Symptoms related to benign prostatic hyperplasia (BPH) are the most common reason why patients consult a urologist. Despite the rise of new minimally invasive technologies, transurethral resection of the prostate (TURP) remains the most commonly used procedure (at 84 %) to treat BPH patients in Germany. The continued popularity of this procedure can be explained by three main reasons: a robust, simple technique, an until now unsurpassed efficacy and-with regard to the risk-benefit ratio-a low morbidity. Following TURP, the mean Qmax is 19-20 ml/s and the mean IPSS is 6. BPH recurrence occurs in 2-7 % of patients within 8-22 years following TURP. Regarding clinical efficacy, meta-analyses now show relevant differences between monopolar and bipolar (B) TURP. However, B‑TURP seems to be favourable considering potential complications. Clot retention with an incidence of 1-5 % is the most common acute complication and urethral strictures with an incidence of 2-9 % are the most common long-term complications of TURP. TUR syndrome is nowadays a clinical rarity. However, many complications can be avoided by a proper resection technique. TURP is still the standard in surgical BPH therapy.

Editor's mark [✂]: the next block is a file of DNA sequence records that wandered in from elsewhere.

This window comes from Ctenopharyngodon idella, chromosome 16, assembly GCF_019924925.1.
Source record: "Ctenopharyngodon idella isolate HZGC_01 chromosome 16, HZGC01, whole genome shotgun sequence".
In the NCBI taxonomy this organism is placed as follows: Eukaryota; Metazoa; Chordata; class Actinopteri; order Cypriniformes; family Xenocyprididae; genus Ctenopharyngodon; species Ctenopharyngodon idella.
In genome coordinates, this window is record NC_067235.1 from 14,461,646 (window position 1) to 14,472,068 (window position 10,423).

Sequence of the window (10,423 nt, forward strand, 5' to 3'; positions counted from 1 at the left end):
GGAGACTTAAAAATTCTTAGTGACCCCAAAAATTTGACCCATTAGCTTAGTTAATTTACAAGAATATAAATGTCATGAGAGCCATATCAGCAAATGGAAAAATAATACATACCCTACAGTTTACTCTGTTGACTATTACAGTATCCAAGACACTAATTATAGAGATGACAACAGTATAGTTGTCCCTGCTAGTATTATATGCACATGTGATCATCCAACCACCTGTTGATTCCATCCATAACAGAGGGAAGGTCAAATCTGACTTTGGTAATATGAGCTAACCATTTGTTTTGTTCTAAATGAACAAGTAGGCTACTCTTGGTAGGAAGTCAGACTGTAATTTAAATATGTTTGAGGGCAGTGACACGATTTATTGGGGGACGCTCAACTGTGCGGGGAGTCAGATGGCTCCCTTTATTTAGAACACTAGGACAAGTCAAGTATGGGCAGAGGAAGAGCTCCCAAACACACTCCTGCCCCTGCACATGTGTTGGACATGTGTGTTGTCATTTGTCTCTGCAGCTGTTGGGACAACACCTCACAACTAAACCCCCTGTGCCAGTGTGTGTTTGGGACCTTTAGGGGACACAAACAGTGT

Der Urologe. Ausg. A. 2016 Sep 28 [Epub ahead of print]
Urologische Klinik und Poliklinik, Universitätsmedizin Rostock, Ernst-Heydemann-Straße 6, 18057, Rostock, Deutschland. .